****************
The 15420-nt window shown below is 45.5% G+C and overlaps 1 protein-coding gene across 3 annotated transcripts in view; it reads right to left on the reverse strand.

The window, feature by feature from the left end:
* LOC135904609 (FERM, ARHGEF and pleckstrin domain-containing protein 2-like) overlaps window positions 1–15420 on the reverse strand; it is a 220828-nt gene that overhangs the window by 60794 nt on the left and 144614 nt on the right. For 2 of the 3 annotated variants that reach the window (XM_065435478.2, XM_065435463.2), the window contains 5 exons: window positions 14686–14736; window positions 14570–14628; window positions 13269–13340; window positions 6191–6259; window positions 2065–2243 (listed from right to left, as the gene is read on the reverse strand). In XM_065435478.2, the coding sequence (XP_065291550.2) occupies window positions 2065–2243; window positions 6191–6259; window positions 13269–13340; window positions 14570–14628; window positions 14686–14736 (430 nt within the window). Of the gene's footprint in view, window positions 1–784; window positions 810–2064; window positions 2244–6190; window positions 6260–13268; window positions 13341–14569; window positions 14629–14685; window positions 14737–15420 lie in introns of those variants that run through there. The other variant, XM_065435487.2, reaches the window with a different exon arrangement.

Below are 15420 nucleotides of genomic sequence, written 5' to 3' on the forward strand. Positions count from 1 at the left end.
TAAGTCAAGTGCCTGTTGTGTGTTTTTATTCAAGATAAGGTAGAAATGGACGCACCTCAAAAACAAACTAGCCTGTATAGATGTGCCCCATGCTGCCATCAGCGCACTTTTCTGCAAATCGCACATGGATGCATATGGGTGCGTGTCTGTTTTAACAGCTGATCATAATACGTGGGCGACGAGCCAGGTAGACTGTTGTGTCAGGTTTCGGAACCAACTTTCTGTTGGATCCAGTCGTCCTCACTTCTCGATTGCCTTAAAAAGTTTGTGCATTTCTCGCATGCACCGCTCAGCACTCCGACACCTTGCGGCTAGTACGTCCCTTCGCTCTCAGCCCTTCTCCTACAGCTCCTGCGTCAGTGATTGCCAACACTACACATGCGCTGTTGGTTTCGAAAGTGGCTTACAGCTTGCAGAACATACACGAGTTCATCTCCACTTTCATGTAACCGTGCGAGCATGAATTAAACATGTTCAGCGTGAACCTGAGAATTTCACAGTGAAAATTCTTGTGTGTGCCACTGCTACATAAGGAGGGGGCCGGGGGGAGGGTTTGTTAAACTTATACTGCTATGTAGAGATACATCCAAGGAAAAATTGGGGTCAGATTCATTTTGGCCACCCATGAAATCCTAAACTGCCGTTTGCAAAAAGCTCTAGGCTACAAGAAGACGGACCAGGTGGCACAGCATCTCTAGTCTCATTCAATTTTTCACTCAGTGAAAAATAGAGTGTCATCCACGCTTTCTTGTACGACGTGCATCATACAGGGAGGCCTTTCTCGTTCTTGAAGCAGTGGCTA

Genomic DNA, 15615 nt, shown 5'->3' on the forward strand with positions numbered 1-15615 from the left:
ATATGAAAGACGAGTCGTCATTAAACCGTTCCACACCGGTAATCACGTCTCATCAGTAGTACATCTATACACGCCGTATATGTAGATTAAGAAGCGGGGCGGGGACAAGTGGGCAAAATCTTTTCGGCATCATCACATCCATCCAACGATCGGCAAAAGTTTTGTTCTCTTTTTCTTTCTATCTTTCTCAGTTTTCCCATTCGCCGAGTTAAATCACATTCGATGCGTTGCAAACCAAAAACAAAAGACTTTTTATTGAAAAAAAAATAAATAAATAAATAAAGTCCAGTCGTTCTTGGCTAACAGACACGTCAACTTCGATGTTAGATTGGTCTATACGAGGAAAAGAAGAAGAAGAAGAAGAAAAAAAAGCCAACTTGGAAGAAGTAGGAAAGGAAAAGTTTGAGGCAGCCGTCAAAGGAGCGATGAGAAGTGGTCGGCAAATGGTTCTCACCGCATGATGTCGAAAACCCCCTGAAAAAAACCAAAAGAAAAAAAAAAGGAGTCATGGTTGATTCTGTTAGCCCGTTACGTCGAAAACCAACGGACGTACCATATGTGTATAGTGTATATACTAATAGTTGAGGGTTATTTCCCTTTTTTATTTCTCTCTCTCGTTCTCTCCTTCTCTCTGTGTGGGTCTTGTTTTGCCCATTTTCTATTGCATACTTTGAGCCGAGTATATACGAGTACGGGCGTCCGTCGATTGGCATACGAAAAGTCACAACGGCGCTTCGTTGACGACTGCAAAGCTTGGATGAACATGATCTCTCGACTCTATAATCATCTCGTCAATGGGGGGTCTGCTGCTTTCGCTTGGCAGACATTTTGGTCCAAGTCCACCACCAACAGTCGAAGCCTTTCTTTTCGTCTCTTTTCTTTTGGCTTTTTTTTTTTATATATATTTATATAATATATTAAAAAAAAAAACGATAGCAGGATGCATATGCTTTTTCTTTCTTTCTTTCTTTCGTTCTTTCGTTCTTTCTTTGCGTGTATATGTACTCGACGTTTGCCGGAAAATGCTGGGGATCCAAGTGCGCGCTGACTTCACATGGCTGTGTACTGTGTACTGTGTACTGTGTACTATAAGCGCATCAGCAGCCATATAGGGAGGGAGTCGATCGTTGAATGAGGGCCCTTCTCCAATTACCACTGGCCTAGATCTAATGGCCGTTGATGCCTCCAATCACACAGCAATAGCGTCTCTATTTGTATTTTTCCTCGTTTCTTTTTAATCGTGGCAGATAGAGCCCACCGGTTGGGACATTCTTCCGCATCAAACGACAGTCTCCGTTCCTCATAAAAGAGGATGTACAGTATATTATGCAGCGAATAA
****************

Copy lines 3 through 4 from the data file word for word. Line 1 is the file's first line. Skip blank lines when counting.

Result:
* LOC135904609 (FERM, ARHGEF and pleckstrin domain-containing protein 2-like) overlaps window positions 1–15420 on the reverse strand; it is a 220828-nt gene that overhangs the window by 60794 nt on the left and 144614 nt on the right. For 2 of the 3 annotated variants that reach the window (XM_065435478.2, XM_065435463.2), the window contains 5 exons: window positions 14686–14736; window positions 14570–14628; window positions 13269–13340; window positions 6191–6259; window positions 2065–2243 (listed from right to left, as the gene is read on the reverse strand). In XM_065435478.2, the coding sequence (XP_065291550.2) occupies window positions 2065–2243; window positions 6191–6259; window positions 13269–13340; window positions 14570–14628; window positions 14686–14736 (430 nt within the window). Of the gene's footprint in view, window positions 1–784; window positions 810–2064; window positions 2244–6190; window positions 6260–13268; window positions 13341–14569; window positions 14629–14685; window positions 14737–15420 lie in introns of those variants that run through there. The other variant, XM_065435487.2, reaches the window with a different exon arrangement.

Below are 15420 nucleotides of genomic sequence, written 5' to 3' on the forward strand. Positions count from 1 at the left end.